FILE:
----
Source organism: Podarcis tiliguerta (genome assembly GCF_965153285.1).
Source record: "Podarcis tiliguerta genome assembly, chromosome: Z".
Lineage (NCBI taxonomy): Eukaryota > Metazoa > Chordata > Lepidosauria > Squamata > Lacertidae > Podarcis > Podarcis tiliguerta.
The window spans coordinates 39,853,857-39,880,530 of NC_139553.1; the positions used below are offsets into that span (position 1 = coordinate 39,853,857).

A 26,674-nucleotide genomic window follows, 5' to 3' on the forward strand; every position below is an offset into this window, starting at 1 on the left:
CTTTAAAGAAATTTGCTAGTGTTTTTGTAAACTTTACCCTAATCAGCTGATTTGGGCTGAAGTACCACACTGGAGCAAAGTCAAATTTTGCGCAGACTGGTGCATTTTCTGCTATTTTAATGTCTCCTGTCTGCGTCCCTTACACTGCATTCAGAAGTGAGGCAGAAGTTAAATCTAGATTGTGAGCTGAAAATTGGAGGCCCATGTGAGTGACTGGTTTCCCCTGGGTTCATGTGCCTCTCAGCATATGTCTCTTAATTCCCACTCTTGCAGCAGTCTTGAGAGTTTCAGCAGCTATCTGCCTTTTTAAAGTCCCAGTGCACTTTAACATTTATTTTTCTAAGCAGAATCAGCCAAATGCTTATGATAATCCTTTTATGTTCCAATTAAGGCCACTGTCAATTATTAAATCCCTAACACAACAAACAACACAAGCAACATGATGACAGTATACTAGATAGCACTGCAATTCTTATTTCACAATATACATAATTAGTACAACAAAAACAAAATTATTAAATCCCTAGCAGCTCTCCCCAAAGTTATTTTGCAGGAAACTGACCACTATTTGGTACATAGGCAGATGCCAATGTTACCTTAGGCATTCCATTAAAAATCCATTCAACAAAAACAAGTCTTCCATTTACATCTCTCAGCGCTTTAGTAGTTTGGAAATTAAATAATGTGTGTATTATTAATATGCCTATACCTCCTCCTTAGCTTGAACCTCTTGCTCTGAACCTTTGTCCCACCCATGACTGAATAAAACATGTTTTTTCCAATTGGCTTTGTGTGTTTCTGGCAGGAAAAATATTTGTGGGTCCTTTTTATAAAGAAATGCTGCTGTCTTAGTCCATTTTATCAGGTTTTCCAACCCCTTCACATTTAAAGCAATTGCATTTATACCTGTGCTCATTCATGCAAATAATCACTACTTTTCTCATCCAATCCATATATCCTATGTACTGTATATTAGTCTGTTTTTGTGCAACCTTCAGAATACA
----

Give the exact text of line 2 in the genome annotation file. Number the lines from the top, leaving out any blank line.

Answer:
Source record: "Podarcis tiliguerta genome assembly, chromosome: Z".